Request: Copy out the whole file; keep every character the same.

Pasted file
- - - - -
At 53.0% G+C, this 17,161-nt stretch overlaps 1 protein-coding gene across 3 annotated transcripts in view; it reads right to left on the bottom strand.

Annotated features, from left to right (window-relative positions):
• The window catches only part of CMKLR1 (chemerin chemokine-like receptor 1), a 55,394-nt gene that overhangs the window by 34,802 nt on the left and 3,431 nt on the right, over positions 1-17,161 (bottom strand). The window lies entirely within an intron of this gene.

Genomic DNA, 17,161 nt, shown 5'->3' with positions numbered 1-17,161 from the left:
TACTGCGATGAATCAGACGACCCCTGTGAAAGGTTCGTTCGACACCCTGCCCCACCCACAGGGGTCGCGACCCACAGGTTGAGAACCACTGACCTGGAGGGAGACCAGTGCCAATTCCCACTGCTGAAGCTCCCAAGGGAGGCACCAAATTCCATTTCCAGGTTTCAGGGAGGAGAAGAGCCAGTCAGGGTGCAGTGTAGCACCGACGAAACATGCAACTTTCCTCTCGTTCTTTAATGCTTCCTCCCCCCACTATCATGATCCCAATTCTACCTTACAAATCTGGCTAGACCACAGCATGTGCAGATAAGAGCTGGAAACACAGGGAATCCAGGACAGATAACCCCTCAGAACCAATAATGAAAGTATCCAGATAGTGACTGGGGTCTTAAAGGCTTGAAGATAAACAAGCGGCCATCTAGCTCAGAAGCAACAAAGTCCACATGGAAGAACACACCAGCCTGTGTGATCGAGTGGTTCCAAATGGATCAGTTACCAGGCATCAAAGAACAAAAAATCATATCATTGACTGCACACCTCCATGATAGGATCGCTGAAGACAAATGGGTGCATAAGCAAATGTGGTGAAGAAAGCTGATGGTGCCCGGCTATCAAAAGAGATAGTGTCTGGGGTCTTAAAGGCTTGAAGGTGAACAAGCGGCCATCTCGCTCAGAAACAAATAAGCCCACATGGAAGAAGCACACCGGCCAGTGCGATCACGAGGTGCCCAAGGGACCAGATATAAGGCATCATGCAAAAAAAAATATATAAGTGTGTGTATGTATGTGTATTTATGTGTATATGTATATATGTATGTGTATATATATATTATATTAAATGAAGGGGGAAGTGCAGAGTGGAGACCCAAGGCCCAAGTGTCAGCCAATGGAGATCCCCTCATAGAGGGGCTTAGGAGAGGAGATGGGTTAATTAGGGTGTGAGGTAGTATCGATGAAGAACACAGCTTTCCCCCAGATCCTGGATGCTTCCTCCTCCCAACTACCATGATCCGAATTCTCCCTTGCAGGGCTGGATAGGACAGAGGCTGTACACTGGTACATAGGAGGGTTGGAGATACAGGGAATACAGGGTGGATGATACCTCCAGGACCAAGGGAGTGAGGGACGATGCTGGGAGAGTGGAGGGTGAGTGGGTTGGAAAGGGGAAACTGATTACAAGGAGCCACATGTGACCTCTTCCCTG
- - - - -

At 53.0% G+C, this 17,161-nt stretch overlaps 1 protein-coding gene across 3 annotated transcripts in view; it reads right to left on the bottom strand.

Annotated features, from left to right (window-relative positions):
• The window catches only part of CMKLR1 (chemerin chemokine-like receptor 1), a 55,394-nt gene that overhangs the window by 34,802 nt on the left and 3,431 nt on the right, over positions 1-17,161 (bottom strand). The window lies entirely within an intron of this gene.

Genomic DNA, 17,161 nt, shown 5'->3' with positions numbered 1-17,161 from the left:
TACTGCGATGAATCAGACGACCCCTGTGAAAGGTTCGTTCGACACCCTGCCCCACCCACAGGGGTCGCGACCCACAGGTTGAGAACCACTGACCTGGAGGGAGACCAGTGCCAATTCCCACTGCTGAAGCTCCCAAGGGAGGCACCAAATTCCATTTCCAGGTTTCAGGGAGGAGAAGAGCCAGTCAGGGTGCAGTGTAGCACCGACGAAACATGCAACTTTCCTCTCGTTCTTTAATGCTTCCTCCCCCCACTATCATGATCCCAATTCTACCTTACAAATCTGGCTAGACCACAGCATGTGCAGATAAGAGCTGGAAACACAGGGAATCCAGGACAGATAACCCCTCAGAACCAATAATGAAAGTATCCAGATAGTGACTGGGGTCTTAAAGGCTTGAAGATAAACAAGCGGCCATCTAGCTCAGAAGCAACAAAGTCCACATGGAAGAACACACCAGCCTGTGTGATCGAGTGGTTCCAAATGGATCAGTTACCAGGCATCAAAGAACAAAAAATCATATCATTGACTGCACACCTCCATGATAGGATCGCTGAAGACAAATGGGTGCATAAGCAAATGTGGTGAAGAAAGCTGATGGTGCCCGGCTATCAAAAGAGATAGTGTCTGGGGTCTTAAAGGCTTGAAGGTGAACAAGCGGCCATCTCGCTCAGAAACAAATAAGCCCACATGGAAGAAGCACACCGGCCAGTGCGATCACGAGGTGCCCAAGGGACCAGATATAAGGCATCATGCAAAAAAAAATATATAAGTGTGTGTATGTATGTGTATTTATGTGTATATGTATATATGTATGTGTATATATATATTATATTAAATGAAGGGGGAAGTGCAGAGTGGAGACCCAAGGCCCAAGTGTCAGCCAATGGAGATCCCCTCATAGAGGGGCTTAGGAGAGGAGATGGGTTAATTAGGGTGTGAGGTAGTATCGATGAAGAACACAGCTTTCCCCCAGATCCTGGATGCTTCCTCCTCCCAACTACCATGATCCGAATTCTCCCTTGCAGGGCTGGATAGGACAGAGGCTGTACACTGGTACATAGGAGGGTTGGAGATACAGGGAATACAGGGTGGATGATACCTCCAGGACCAAGGGAGTGAGGGACGATGCTGGGAGAGTGGAGGGTGAGTGGGTTGGAAAGGGGAAACTGATTACAAGGAGCCACATGTGACCTCTTCCCTG